What would you be doing if you weren't doing this?

I would still be making something.  If not bags, then something else.  I like to say that I want to make a living and not a killing so I would find something else where I could get my hands dirty and make it happen.
The manufacturing floor at the factory in Dogpatch.  

Article written by Patricia Kline
Photographs by Scott R. Kline

Tuesday, April 16, 2013

Resilience, Craft and Design: Meet JoAnn Edwards of the Museum of Craft & Design

JoAnn Edwards, Executive Director of the Museum of Craft and Design in San Francisco, CA stands amidst sculptures by Michael Cooper. Photographed April 9, 2013.
Resilience?  What does that have to do with the opening of the Museum of Craft and Design in Dogpatch?  Plenty, it turns out.  Not only did co-founder and executive director JoAnn Edwards have to deal with the to-be-expected difficulties of opening an 8,500 square foot museum, she had to do it without her brother and co-founder, Seb Hamamjian, by her side.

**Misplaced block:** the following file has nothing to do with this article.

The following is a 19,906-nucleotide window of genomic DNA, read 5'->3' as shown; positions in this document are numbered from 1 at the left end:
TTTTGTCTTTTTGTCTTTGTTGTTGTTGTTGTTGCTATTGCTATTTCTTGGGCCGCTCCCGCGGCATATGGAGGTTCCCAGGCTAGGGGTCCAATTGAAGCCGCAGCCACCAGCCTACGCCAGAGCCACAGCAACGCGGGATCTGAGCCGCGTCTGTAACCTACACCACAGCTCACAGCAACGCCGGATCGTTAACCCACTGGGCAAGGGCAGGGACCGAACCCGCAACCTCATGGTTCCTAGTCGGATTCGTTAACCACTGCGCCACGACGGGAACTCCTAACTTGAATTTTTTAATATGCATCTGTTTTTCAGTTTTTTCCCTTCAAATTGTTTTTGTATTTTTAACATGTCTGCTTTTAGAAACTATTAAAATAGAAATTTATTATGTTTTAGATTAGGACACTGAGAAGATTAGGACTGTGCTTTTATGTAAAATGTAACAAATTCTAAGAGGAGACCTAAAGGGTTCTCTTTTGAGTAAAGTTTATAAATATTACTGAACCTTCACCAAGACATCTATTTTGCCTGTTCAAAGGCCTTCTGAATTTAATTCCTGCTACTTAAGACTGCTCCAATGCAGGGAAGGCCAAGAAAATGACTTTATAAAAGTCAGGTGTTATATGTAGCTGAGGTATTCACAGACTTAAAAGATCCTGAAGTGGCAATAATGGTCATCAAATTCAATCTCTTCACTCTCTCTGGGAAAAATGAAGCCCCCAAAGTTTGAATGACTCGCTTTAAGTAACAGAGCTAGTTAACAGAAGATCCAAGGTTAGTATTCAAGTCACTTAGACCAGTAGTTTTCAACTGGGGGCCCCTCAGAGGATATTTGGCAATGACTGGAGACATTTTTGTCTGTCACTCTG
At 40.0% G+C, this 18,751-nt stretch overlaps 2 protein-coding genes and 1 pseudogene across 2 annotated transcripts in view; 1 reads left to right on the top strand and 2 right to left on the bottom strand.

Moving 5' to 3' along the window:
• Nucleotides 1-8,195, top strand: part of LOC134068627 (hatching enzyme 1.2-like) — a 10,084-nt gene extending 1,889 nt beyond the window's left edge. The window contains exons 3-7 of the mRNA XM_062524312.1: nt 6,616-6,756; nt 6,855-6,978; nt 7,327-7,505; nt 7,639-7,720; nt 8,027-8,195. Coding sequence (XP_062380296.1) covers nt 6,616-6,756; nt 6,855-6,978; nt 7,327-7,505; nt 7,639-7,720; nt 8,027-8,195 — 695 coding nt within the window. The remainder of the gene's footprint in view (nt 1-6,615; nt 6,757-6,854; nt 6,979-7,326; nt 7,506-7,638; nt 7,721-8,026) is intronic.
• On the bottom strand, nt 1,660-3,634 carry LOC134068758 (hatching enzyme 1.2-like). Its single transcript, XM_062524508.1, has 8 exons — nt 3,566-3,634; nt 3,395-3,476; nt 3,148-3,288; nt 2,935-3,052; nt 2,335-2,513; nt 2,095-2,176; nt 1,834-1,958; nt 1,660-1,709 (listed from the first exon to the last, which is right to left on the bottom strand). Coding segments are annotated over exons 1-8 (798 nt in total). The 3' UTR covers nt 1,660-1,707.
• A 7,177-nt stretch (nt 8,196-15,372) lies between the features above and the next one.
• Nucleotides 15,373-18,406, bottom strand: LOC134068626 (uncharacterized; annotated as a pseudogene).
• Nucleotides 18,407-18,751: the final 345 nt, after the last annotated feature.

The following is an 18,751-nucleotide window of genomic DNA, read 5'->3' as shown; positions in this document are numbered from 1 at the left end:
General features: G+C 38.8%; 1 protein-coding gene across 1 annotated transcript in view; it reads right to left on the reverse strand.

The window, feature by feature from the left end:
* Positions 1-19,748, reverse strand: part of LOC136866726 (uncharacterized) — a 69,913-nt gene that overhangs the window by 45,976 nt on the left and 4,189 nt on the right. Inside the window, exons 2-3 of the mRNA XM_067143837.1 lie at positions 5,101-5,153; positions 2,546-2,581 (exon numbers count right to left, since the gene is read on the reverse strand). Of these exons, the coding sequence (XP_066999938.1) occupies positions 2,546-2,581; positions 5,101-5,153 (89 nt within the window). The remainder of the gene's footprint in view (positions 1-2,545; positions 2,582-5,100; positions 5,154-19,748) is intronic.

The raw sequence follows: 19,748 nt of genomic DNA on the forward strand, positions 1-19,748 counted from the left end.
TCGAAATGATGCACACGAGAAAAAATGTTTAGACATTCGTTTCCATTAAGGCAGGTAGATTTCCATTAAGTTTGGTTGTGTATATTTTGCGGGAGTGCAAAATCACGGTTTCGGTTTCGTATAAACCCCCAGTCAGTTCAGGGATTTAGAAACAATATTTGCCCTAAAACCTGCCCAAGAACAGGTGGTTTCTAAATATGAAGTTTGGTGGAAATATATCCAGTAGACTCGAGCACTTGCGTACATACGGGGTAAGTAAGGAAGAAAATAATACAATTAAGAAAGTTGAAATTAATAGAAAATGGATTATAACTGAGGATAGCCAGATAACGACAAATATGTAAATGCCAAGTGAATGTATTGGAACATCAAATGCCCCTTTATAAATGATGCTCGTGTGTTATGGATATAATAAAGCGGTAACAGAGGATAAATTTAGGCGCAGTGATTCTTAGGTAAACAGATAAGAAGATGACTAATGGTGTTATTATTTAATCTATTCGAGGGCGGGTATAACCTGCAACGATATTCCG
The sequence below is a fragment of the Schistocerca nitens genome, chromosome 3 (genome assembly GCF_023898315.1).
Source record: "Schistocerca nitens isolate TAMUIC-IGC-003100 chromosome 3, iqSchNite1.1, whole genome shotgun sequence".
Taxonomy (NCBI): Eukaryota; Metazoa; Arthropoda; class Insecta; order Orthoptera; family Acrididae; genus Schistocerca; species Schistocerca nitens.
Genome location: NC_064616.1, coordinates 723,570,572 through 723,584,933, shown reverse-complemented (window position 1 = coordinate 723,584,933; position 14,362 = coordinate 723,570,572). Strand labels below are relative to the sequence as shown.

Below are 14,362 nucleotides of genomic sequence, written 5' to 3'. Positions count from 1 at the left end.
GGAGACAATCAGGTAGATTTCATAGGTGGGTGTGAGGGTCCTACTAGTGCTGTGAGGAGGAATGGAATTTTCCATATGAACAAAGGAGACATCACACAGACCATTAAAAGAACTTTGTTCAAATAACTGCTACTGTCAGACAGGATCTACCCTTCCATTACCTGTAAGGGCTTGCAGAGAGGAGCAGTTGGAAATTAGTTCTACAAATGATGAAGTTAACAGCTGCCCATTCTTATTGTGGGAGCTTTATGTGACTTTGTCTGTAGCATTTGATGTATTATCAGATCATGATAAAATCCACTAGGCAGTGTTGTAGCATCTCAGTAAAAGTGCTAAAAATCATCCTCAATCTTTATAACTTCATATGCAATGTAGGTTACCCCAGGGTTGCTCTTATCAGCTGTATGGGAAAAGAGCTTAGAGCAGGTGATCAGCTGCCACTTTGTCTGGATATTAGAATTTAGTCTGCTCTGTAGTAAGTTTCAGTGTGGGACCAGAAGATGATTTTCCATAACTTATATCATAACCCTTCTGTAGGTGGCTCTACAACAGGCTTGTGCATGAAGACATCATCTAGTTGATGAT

Hamamjian passed away just days before the April opening of the museum.  Edwards continued with all the events marking the opening of the museum just as she did in 2004 when her mother, who was also involved with the museum, passed away prior to the founding of the museum.  She persevered yet again in 2010 after losing their Union Square location when unsafe conditions in the building caused damage to some of the art.  Instead of closing, she soon had a series of pop-up museums open to the public.

Resilient and obviously passionate about her much stated goal of having a "museum for people who don't necessarily go to museums."